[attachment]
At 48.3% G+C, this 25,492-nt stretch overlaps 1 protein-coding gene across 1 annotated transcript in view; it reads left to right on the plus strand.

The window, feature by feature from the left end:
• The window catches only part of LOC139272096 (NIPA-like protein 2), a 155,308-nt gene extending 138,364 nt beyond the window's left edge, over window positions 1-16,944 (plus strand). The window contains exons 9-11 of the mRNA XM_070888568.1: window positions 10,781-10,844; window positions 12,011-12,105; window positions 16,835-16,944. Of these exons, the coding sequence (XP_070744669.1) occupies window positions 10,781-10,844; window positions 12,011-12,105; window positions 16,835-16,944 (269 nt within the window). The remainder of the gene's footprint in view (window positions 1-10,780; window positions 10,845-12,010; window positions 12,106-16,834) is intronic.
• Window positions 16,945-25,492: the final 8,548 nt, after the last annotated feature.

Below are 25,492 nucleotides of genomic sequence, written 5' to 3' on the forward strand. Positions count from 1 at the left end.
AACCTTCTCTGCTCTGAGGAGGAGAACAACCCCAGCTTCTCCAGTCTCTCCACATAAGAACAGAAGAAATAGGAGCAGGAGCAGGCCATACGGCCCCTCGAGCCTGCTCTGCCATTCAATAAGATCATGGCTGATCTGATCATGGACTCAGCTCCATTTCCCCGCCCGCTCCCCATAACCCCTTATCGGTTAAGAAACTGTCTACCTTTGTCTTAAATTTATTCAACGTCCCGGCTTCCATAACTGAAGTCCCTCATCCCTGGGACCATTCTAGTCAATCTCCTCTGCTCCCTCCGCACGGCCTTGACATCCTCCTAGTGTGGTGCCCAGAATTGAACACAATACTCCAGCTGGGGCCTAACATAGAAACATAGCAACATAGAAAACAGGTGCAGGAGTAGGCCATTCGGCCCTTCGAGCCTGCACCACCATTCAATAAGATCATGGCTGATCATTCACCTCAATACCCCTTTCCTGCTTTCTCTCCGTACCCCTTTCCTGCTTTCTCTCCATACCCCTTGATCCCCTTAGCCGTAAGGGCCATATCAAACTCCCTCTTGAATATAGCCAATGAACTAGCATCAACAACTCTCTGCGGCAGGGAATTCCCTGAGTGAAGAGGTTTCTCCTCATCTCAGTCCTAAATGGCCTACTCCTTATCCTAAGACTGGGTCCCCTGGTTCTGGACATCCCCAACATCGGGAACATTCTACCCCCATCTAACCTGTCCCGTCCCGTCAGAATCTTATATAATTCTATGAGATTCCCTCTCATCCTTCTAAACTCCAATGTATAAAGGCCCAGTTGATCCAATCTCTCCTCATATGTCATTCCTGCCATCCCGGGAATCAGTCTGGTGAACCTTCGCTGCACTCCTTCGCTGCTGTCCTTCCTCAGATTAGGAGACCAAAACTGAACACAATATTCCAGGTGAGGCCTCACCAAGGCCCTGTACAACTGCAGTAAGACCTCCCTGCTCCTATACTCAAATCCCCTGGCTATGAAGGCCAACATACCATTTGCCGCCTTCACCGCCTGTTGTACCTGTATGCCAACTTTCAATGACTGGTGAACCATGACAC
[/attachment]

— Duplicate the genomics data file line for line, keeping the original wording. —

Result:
At 48.3% G+C, this 25,492-nt stretch overlaps 1 protein-coding gene across 1 annotated transcript in view; it reads left to right on the plus strand.

The window, feature by feature from the left end:
• The window catches only part of LOC139272096 (NIPA-like protein 2), a 155,308-nt gene extending 138,364 nt beyond the window's left edge, over window positions 1-16,944 (plus strand). The window contains exons 9-11 of the mRNA XM_070888568.1: window positions 10,781-10,844; window positions 12,011-12,105; window positions 16,835-16,944. Of these exons, the coding sequence (XP_070744669.1) occupies window positions 10,781-10,844; window positions 12,011-12,105; window positions 16,835-16,944 (269 nt within the window). The remainder of the gene's footprint in view (window positions 1-10,780; window positions 10,845-12,010; window positions 12,106-16,834) is intronic.
• Window positions 16,945-25,492: the final 8,548 nt, after the last annotated feature.

Below are 25,492 nucleotides of genomic sequence, written 5' to 3' on the forward strand. Positions count from 1 at the left end.
AACCTTCTCTGCTCTGAGGAGGAGAACAACCCCAGCTTCTCCAGTCTCTCCACATAAGAACAGAAGAAATAGGAGCAGGAGCAGGCCATACGGCCCCTCGAGCCTGCTCTGCCATTCAATAAGATCATGGCTGATCTGATCATGGACTCAGCTCCATTTCCCCGCCCGCTCCCCATAACCCCTTATCGGTTAAGAAACTGTCTACCTTTGTCTTAAATTTATTCAACGTCCCGGCTTCCATAACTGAAGTCCCTCATCCCTGGGACCATTCTAGTCAATCTCCTCTGCTCCCTCCGCACGGCCTTGACATCCTCCTAGTGTGGTGCCCAGAATTGAACACAATACTCCAGCTGGGGCCTAACATAGAAACATAGCAACATAGAAAACAGGTGCAGGAGTAGGCCATTCGGCCCTTCGAGCCTGCACCACCATTCAATAAGATCATGGCTGATCATTCACCTCAATACCCCTTTCCTGCTTTCTCTCCGTACCCCTTTCCTGCTTTCTCTCCATACCCCTTGATCCCCTTAGCCGTAAGGGCCATATCAAACTCCCTCTTGAATATAGCCAATGAACTAGCATCAACAACTCTCTGCGGCAGGGAATTCCCTGAGTGAAGAGGTTTCTCCTCATCTCAGTCCTAAATGGCCTACTCCTTATCCTAAGACTGGGTCCCCTGGTTCTGGACATCCCCAACATCGGGAACATTCTACCCCCATCTAACCTGTCCCGTCCCGTCAGAATCTTATATAATTCTATGAGATTCCCTCTCATCCTTCTAAACTCCAATGTATAAAGGCCCAGTTGATCCAATCTCTCCTCATATGTCATTCCTGCCATCCCGGGAATCAGTCTGGTGAACCTTCGCTGCACTCCTTCGCTGCTGTCCTTCCTCAGATTAGGAGACCAAAACTGAACACAATATTCCAGGTGAGGCCTCACCAAGGCCCTGTACAACTGCAGTAAGACCTCCCTGCTCCTATACTCAAATCCCCTGGCTATGAAGGCCAACATACCATTTGCCGCCTTCACCGCCTGTTGTACCTGTATGCCAACTTTCAATGACTGGTGAACCATGACAC